consul

Consul 1.14 GA: Announcing Simplified Service Mesh Deployments

HashiCorp Consul 1.14 introduces the Consul dataplane, service mesh traffic management across cluster peers, and service failover enhancements.

We’re pleased to announce general availability of HashiCorp Consul 1.14. Consul is a service networking solution that helps users discover and securely connect any application.

Consul 1.14 focuses on helping organizations simplify Consul deployment, improve resiliency, and enhance operational efficiency. Key features and improvements include:

  • Consul dataplane: a new simplified deployment model on Kubernetes
  • General availability of the cluster peering model for connecting multiple datacenters, first introduced as a beta feature in Consul 1.13
  • Service mesh traffic management across cluster peers
  • Service failover enhancements

Let’s take a closer look at all these enhancements:

»Simplified Deployments of Consul Service Mesh with Consul Dataplane

Consul 1.14 introduces a simplified deployment architecture that eliminates the need to deploy node-level Consul clients on Kubernetes. The new architecture deploys a new Consul dataplane component that is injected as a sidecar in the Kubernetes workload pod. This dataplane container image packages both an Envoy container and Consul dataplane binary.

»Before Consul Dataplane

Consul's original architecture relies on deploying many Consul clients along with Consul servers. In a more traditional environment where a user has VM-centric workloads, a client agent is deployed to each VM and all the services running on that VM are registered with the client agent. The client agent sees itself as the source of truth for the services running on its node and ensures the server's catalog is kept in sync with its registry.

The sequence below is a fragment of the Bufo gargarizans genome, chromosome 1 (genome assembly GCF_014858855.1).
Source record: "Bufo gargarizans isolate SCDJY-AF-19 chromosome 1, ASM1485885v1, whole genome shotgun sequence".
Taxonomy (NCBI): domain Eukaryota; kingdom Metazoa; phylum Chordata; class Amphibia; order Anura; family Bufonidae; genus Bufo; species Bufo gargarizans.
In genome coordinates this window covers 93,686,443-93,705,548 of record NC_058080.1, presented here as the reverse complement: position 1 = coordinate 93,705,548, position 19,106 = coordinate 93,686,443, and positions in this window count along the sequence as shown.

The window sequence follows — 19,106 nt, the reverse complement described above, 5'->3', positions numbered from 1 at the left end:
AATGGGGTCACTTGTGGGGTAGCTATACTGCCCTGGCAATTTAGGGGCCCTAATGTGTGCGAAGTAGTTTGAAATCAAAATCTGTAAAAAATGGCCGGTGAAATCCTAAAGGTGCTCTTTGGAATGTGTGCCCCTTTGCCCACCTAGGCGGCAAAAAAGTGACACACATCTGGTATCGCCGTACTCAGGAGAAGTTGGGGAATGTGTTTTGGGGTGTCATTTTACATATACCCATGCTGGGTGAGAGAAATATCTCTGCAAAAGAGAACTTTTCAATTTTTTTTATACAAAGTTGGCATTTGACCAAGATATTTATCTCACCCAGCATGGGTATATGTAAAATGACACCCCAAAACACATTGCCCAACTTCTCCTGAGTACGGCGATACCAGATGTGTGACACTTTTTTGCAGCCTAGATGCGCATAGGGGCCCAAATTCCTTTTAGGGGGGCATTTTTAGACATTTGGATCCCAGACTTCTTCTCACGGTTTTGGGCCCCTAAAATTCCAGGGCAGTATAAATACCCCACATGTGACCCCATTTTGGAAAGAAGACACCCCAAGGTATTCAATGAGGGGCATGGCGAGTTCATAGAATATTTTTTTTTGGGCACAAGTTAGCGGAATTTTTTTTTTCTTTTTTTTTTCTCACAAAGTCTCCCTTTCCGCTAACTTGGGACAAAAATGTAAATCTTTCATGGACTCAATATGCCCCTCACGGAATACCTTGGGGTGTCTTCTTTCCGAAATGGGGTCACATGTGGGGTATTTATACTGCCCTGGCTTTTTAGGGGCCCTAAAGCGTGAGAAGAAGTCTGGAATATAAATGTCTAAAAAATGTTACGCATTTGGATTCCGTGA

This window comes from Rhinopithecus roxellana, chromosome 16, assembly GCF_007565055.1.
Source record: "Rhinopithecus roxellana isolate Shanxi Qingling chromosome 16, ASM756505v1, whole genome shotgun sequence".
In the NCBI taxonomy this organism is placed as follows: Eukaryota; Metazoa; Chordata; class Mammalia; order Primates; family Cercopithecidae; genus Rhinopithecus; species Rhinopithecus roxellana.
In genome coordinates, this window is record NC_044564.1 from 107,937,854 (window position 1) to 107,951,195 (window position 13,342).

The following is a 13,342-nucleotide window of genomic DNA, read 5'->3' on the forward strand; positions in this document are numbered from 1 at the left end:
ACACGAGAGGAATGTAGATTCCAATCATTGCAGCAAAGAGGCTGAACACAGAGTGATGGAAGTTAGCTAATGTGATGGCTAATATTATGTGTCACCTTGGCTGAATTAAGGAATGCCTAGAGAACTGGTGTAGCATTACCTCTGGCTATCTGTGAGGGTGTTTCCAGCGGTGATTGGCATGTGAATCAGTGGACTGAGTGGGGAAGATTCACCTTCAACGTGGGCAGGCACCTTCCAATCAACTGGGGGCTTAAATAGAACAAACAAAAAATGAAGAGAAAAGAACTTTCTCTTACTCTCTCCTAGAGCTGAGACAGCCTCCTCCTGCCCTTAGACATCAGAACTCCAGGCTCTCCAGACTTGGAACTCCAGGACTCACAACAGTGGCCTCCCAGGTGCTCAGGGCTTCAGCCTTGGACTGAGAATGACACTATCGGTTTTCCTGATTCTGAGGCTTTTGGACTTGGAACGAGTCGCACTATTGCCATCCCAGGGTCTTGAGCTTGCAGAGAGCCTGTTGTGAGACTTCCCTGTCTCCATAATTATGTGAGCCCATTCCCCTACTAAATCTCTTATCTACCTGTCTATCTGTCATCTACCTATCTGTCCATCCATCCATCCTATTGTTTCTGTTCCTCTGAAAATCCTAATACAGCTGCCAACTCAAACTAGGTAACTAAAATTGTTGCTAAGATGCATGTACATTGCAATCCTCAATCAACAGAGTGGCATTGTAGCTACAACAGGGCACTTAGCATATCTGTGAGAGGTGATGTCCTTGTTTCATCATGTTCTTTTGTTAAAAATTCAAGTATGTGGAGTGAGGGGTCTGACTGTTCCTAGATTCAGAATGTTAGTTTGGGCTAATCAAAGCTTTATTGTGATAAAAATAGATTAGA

The client agents and servers all join as part of a single gossip pool, which allows quick detection of node failures. This enables the Consul control plane to respond to service discovery requests, or dynamically alter service mesh routing rules to return only the remaining healthy services or to steer traffic away from the services on the unhealthy node.

This architecture worked well in the past, but as new deployment patterns for Consul have emerged, it has become a source of friction for deploying Consul successfully.

Consul on K8s before Consul 1.14

A high-level architectural diagram of Consul on Kubernetes prior to Consul 1.14.

On Kubernetes, a Consul client is deployed on each node and is responsible for registering services and pods for each service. During the service registration process, Envoy sidecars are injected into pods during deployment to enable mTLS and traffic management capabilities for the mesh. Although running clients per node on Kubernetes works well for most use cases, users would occasionally encounter friction due to restrictions on Kubernetes clusters that made it difficult to reliably run clients on all nodes, or due to the gossip network requirements that require low latency between members of a gossip pool.

»With Consul Dataplane